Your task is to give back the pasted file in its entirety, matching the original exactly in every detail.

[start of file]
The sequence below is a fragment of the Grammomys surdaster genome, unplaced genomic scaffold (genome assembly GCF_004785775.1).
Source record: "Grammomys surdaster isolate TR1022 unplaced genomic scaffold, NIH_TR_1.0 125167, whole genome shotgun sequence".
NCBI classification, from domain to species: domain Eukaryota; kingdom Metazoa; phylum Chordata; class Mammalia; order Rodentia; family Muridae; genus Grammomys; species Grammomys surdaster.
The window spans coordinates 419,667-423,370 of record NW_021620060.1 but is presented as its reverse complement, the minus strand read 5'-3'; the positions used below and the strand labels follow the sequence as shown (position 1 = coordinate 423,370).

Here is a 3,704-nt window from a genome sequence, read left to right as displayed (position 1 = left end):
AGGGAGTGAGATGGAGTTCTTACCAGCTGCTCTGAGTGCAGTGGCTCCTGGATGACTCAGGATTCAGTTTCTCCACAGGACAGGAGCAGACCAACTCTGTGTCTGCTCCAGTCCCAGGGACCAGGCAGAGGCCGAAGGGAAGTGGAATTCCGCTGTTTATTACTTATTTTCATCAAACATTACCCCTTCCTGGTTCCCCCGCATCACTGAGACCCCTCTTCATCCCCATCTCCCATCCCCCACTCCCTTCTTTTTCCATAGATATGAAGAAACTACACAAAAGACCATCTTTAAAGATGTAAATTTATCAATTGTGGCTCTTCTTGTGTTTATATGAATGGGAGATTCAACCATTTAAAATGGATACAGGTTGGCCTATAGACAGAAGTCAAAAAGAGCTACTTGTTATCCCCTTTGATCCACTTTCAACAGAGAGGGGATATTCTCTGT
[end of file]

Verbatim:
The sequence below is a fragment of the Grammomys surdaster genome, unplaced genomic scaffold (genome assembly GCF_004785775.1).
Source record: "Grammomys surdaster isolate TR1022 unplaced genomic scaffold, NIH_TR_1.0 125167, whole genome shotgun sequence".
NCBI classification, from domain to species: domain Eukaryota; kingdom Metazoa; phylum Chordata; class Mammalia; order Rodentia; family Muridae; genus Grammomys; species Grammomys surdaster.
The window spans coordinates 419,667-423,370 of record NW_021620060.1 but is presented as its reverse complement, the minus strand read 5'-3'; the positions used below and the strand labels follow the sequence as shown (position 1 = coordinate 423,370).

Here is a 3,704-nt window from a genome sequence, read left to right as displayed (position 1 = left end):
AGGGAGTGAGATGGAGTTCTTACCAGCTGCTCTGAGTGCAGTGGCTCCTGGATGACTCAGGATTCAGTTTCTCCACAGGACAGGAGCAGACCAACTCTGTGTCTGCTCCAGTCCCAGGGACCAGGCAGAGGCCGAAGGGAAGTGGAATTCCGCTGTTTATTACTTATTTTCATCAAACATTACCCCTTCCTGGTTCCCCCGCATCACTGAGACCCCTCTTCATCCCCATCTCCCATCCCCCACTCCCTTCTTTTTCCATAGATATGAAGAAACTACACAAAAGACCATCTTTAAAGATGTAAATTTATCAATTGTGGCTCTTCTTGTGTTTATATGAATGGGAGATTCAACCATTTAAAATGGATACAGGTTGGCCTATAGACAGAAGTCAAAAAGAGCTACTTGTTATCCCCTTTGATCCACTTTCAACAGAGAGGGGATATTCTCTGT